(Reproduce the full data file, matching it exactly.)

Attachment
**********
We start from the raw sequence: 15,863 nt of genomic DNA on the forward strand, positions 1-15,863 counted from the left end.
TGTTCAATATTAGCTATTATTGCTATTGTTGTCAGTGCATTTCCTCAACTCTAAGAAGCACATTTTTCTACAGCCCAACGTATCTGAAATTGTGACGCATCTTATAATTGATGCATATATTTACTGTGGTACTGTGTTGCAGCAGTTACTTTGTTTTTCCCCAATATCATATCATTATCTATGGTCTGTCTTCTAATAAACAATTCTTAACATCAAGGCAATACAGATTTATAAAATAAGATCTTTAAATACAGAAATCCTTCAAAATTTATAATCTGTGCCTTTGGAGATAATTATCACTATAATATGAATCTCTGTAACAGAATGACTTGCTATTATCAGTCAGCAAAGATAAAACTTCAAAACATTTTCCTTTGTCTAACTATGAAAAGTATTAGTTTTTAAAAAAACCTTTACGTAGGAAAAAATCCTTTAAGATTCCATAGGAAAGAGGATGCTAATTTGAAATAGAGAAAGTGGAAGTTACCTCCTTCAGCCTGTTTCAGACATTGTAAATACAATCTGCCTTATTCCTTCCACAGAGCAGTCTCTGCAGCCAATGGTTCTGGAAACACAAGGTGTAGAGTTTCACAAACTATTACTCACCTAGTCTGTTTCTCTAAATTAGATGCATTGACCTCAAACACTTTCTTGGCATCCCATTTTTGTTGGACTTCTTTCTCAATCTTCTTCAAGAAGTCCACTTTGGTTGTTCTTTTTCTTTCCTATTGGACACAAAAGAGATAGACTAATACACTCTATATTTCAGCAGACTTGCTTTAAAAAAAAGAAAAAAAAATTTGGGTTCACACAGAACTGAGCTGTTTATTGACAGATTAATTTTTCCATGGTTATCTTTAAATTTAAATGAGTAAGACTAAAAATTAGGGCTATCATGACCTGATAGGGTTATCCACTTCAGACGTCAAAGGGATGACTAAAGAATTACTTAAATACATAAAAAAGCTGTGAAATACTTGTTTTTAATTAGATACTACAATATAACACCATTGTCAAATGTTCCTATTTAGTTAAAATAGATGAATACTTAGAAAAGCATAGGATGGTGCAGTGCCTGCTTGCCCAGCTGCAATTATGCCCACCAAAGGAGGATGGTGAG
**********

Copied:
We start from the raw sequence: 15,863 nt of genomic DNA on the forward strand, positions 1-15,863 counted from the left end.
TGTTCAATATTAGCTATTATTGCTATTGTTGTCAGTGCATTTCCTCAACTCTAAGAAGCACATTTTTCTACAGCCCAACGTATCTGAAATTGTGACGCATCTTATAATTGATGCATATATTTACTGTGGTACTGTGTTGCAGCAGTTACTTTGTTTTTCCCCAATATCATATCATTATCTATGGTCTGTCTTCTAATAAACAATTCTTAACATCAAGGCAATACAGATTTATAAAATAAGATCTTTAAATACAGAAATCCTTCAAAATTTATAATCTGTGCCTTTGGAGATAATTATCACTATAATATGAATCTCTGTAACAGAATGACTTGCTATTATCAGTCAGCAAAGATAAAACTTCAAAACATTTTCCTTTGTCTAACTATGAAAAGTATTAGTTTTTAAAAAAACCTTTACGTAGGAAAAAATCCTTTAAGATTCCATAGGAAAGAGGATGCTAATTTGAAATAGAGAAAGTGGAAGTTACCTCCTTCAGCCTGTTTCAGACATTGTAAATACAATCTGCCTTATTCCTTCCACAGAGCAGTCTCTGCAGCCAATGGTTCTGGAAACACAAGGTGTAGAGTTTCACAAACTATTACTCACCTAGTCTGTTTCTCTAAATTAGATGCATTGACCTCAAACACTTTCTTGGCATCCCATTTTTGTTGGACTTCTTTCTCAATCTTCTTCAAGAAGTCCACTTTGGTTGTTCTTTTTCTTTCCTATTGGACACAAAAGAGATAGACTAATACACTCTATATTTCAGCAGACTTGCTTTAAAAAAAAGAAAAAAAAATTTGGGTTCACACAGAACTGAGCTGTTTATTGACAGATTAATTTTTCCATGGTTATCTTTAAATTTAAATGAGTAAGACTAAAAATTAGGGCTATCATGACCTGATAGGGTTATCCACTTCAGACGTCAAAGGGATGACTAAAGAATTACTTAAATACATAAAAAAGCTGTGAAATACTTGTTTTTAATTAGATACTACAATATAACACCATTGTCAAATGTTCCTATTTAGTTAAAATAGATGAATACTTAGAAAAGCATAGGATGGTGCAGTGCCTGCTTGCCCAGCTGCAATTATGCCCACCAAAGGAGGATGGTGAG